What D3 Systems - KA Research opinion survey am I taking about, you wonder? --
I'm confident that if I keep looking around, I'd be able to expand the list. But not in any substantial way: This mid-August 2007 opinion survey, taken in the pre-Crocker-and-Petraeus Dog 'n Pony Tour of Washington D.C. period, has received next to no coverage in the U.S. print media. In fact, the three short excerpts you'll find reproduced at bottom from the Los Angeles Times (63 words), the New York Times (53 words), and a Washington Post commentary by Eugene Robinson (204 words), comprise all that I've found for the major U.S. print media up till now.
"Iraq's Own Surge Assessment: Few See Security Gains," ABC News Polling Unit, September 10, 2007
"Iraq poll September 2007: In graphics," BBC International, September 10, 2007
"U.S. surge has failed -- Iraqi poll," BBC International, September 10, 2007
"Iraq poll makes for grim reading," Nick Childs, BBC International, September 10, 2007
Alan Fram, Associated Press, September 10, 2007
Anne Flaherty, Associated Press, September 10, 2007
N.A., Deutsche Presse-Agentur, September 10, 2007
N.A., Japan Economic Newswire, September 10, 2007
Wesley Johnson, Press Association Newsfile, September 10, 2007
N.A., The White House Bulletin, September 10, 2007
Anne Davies and Suzanne Goldenberg, The Age (Melbourne, Australia), September 11, 2007 N.A., Arab News website, Jedda, in English, September 11, 2007
N.A., Chinadaily.com.cn, September 11, 2007
Richard Norton-Taylor and Patrick Wintour, The Guardian (London), September 11, 2007 "Petraeus report: Telling it like it isn't," Editorial, The Guardian (London), September 11, 2007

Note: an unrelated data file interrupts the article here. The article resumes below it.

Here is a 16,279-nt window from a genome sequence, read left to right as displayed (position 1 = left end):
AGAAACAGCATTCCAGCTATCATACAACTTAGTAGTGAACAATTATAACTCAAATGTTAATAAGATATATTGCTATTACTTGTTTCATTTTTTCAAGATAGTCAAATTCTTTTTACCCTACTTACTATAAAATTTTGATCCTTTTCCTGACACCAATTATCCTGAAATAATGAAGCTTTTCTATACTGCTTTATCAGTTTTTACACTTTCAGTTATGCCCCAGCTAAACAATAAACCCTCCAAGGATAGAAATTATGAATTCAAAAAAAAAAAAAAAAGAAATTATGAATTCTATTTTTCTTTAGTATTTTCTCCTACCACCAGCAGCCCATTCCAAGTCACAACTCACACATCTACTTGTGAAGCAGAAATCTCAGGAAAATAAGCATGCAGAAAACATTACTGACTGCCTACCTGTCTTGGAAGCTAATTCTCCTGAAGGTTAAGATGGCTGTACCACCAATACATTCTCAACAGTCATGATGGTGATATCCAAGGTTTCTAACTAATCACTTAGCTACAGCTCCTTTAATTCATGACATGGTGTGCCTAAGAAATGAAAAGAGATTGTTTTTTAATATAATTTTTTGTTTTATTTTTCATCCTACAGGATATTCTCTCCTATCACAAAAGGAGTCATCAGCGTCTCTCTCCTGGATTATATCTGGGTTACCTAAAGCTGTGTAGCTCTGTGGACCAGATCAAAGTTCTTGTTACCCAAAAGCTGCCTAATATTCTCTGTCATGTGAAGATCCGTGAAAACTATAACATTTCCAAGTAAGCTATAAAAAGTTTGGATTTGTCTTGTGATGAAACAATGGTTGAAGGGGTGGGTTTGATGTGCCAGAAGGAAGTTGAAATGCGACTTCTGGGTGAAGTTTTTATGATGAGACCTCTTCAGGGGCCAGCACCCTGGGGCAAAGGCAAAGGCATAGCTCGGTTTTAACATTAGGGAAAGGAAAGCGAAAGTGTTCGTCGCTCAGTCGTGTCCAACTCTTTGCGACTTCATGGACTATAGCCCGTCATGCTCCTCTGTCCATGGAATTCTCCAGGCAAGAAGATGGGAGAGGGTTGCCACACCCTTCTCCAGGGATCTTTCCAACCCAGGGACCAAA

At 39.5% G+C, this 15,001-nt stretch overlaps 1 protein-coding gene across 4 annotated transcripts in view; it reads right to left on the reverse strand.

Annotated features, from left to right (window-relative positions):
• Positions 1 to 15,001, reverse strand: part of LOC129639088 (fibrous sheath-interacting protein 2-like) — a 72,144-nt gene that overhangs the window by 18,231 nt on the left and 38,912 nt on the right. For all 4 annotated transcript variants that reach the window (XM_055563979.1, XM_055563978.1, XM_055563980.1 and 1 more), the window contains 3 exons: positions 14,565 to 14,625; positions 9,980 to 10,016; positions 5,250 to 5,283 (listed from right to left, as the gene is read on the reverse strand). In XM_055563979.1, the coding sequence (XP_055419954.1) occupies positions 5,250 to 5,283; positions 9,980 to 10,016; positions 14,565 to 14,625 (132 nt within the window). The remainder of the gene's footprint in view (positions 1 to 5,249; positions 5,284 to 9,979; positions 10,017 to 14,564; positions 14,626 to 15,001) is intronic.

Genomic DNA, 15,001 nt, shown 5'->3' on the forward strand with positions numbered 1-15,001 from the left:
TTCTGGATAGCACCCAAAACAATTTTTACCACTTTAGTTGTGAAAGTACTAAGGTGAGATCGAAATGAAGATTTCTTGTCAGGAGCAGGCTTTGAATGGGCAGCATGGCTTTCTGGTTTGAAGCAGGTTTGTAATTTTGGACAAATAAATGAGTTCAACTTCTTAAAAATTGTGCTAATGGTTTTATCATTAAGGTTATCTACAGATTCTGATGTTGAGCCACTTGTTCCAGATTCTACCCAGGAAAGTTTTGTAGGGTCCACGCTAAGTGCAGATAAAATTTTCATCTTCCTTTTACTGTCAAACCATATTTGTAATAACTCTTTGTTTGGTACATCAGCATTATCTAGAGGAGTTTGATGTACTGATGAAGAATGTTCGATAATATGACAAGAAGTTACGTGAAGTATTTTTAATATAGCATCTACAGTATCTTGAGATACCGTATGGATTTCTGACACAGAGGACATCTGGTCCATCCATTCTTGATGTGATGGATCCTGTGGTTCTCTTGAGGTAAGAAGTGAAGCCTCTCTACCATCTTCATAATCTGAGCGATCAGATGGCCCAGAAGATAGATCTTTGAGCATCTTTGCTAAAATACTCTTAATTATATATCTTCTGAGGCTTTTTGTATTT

"Bush's Legacy of Failure," Editorial, Gulf News, September 11, 2007
Patrick Cockburn, The Independent (London), September 11, 2007
N.A., Indo-Asian News Service, September 11, 2007
N.A., The Irish Times, September 11, 2007
Sam Enriquez, Los Angeles Times, September 11, 2007
Alessandra Stanley, New York Times, September 11, 2007
Derwin Pereira, The Straits Times (Singapore), September 11, 2007
N.A., Voice of America News, September 11, 2007
Eugene Robinson, "'Six Months' Without End," Washington Post, September 11, 2007
N.A., The Toronto Star, September 13, 2007
Maliki's assertion of a dramatic fall in violence did not appear to match the impression of most Iraqis. A national poll of Iraqis released Monday by ABC News, the BBC and Japan's NHK broadcasting found that 70% of respondents said they believed the increase in U.S. troop strength has made security worse, and another 11% said they believed it has had no impact. (Sam Enriquez, Los Angeles Times, September 11, 2007.)
After showing fiery images of a recent car bomb explosion, ABC News delivered the results of its most recent survey of Iraqi public opinion, conducted with BBC News and the Japanese broadcaster NHK. More than 65 percent of those polled said they felt the situation was worse now than when the surge began. (Alessandra Stanley, New York Times, September 11, 2007.)
One funny thing about the improved security situation that Petraeus and Ambassador Ryan Crocker described: Iraqis don't seem to have noticed. In a poll of Iraqis commissioned by ABC News, the BBC and the Japanese network NHK -- released yesterday before Petraeus's testimony -- 31 percent of Iraqis said security in their local areas had worsened over the past six months, as opposed to just 24 percent who said it had improved. A full 61 percent said security had worsened in the country overall, against only 11 percent who said it had gotten better. Only 22 percent said things in general were going well in Iraq (down from 44 percent in November 2005), and just 23 percent thought things would get better over the coming year (as opposed to 69 percent in 2005). Some 63 percent of Iraqis polled said the U.S. invasion was wrong, 47 percent said that coalition forces "should leave now" and 57 percent said attacks on U.S. forces were "acceptable." Never mind what the Iraqis think. On with the new new strategy, which is to bypass the national government and work from the bottom up, making deals with local power brokers. That should be good for, what, another six months? (Eugene Robinson, "'Six Months' Without End," Washington Post, September 11, 2007.)